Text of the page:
MIAMI (AP) - Hundreds of mourners on Monday followed the casket of a New York rabbi who was gunned down in Miami, and police said that though they have not ruled a hate crime, the weekend incident appeared to be a robbery gone bad.
Joseph Raksin, described as a quiet, kind man, was in town visiting his children when he headed out for temple at Bais Menachem on Saturday morning. The 60-year-old was approached by two young men blocks from the temple - one a bicycle, the other on foot, according to police. In an altercation, Raksin was shot, authorities said.
At a news conference Monday in Miami, police offered no new details of the altercation and asked the community to come forward with any information.
"We understand the grief, the anxiety and the anguish that comes from a cowardly act like this and we share in this community's urgency to find the perpetrators of this act," Major Hector Llevat said.
Preliminary investigations indicate the incident was a robbery, he said. Because it was the Sabbath, the rabbi was not carrying his wallet, but authorities said the suspects may not have known that.
"Right now there are no indications that it was a hate crime ... however, we are not closing that door," Llevat said.
Raksin's death comes as the close-knit Orthodox community is already on edge. Last month, swastikas were spray-painted on a synagogue a few blocks away. Early Monday, a car in the neighborhood was vandalized with anti-Semitic graffiti. Police said those investigations were still active and declined to comment further.
"We should come out of this darkness not with despair, not with lack of hope, not with hate but with courage and confidence that the evil will be vanquished and good will prevail," said Rabbi Phineas Weberman, president of the Rabbinical Council of South Florida and a chaplain with the department.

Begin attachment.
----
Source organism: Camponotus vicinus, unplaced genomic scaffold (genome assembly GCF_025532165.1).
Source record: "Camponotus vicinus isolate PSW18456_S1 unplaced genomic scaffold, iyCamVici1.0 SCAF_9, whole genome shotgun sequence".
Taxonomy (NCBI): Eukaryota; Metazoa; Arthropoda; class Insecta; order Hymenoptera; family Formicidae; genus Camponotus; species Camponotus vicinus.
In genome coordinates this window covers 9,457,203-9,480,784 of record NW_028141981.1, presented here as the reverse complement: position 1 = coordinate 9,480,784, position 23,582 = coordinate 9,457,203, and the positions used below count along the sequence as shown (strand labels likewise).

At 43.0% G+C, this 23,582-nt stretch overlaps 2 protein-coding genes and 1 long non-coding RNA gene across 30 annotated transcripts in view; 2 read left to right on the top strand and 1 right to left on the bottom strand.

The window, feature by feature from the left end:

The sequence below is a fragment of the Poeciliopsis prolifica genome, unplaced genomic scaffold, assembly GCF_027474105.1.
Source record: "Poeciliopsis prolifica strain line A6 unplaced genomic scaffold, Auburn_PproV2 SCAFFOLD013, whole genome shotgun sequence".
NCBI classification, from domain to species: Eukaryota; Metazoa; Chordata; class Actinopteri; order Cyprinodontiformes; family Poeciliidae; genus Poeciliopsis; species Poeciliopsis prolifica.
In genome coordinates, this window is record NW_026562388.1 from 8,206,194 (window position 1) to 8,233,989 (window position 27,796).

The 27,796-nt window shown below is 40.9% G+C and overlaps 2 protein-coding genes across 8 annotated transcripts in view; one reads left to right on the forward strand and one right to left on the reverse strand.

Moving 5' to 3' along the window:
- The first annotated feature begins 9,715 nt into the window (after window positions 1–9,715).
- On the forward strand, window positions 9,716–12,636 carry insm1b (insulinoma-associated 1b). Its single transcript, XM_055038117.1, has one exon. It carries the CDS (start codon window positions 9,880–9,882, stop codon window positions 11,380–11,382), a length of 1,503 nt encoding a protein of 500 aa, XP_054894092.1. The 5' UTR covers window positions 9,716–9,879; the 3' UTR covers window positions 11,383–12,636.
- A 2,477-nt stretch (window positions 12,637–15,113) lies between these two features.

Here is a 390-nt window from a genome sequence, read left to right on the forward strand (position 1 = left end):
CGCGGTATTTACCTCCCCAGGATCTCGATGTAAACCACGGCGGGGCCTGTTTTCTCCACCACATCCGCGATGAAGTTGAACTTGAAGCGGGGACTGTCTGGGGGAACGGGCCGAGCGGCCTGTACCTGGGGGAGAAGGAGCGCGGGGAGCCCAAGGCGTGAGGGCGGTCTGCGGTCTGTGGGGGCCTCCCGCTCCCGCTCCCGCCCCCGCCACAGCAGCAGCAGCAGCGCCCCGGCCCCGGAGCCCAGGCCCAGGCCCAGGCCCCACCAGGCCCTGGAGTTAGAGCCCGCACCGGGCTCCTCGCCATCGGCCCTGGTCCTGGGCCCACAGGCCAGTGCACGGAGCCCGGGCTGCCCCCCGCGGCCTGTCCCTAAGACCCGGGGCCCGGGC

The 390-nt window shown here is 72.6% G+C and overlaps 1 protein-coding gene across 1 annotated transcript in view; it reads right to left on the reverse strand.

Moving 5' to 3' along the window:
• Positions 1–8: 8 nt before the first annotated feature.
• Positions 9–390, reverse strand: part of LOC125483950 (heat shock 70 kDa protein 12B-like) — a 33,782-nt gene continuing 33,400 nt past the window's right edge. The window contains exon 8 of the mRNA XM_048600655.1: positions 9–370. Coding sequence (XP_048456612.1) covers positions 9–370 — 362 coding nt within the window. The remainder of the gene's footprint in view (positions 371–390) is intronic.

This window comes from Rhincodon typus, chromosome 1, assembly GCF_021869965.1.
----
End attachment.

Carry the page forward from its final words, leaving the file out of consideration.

Meanwhile, hundreds of mourners gathered outside Chabad-Lubavitch headquarters Monday morning in Crown Heights, Brooklyn, the Orthodox enclave where Raksin lived. Many paid their respects by pouring onto the street and crowding around the hearse when it stopped in the middle of the block.
The victim's younger brother, Mendel Raksin, said he believed his brother's faith was a factor in the death - a view shared by other mourners.
"If he wasn't Jewish, he probably wouldn't have been stopped or robbed or mugged or shot to death," he said.
The victim, the third oldest of nine siblings, was "an honest and sincere person," his brother said. "He prayed three times a day. ... He was always out there helping somebody else."
Rabbi Shea Hecht, a lifelong friend of Raksin in Crown Heights, spoke to him by phone the day before he died. Hecht said he viewed his friend's death as a reminder of growing anti-Semitism around the world.
"A person who was a very peace-loving person, who lived a very quiet life, a very pious life - for him to be taken in this way, the shock and pain is very great," he said. "He was a person who did not like the limelight. Now the eyes of the world are upon him."
Tom Hays contributed from Brooklyn, New York.
(Copyright 2014 The Associated Press. All rights reserved. This material may not be published, broadcast, rewritten or redistributed.)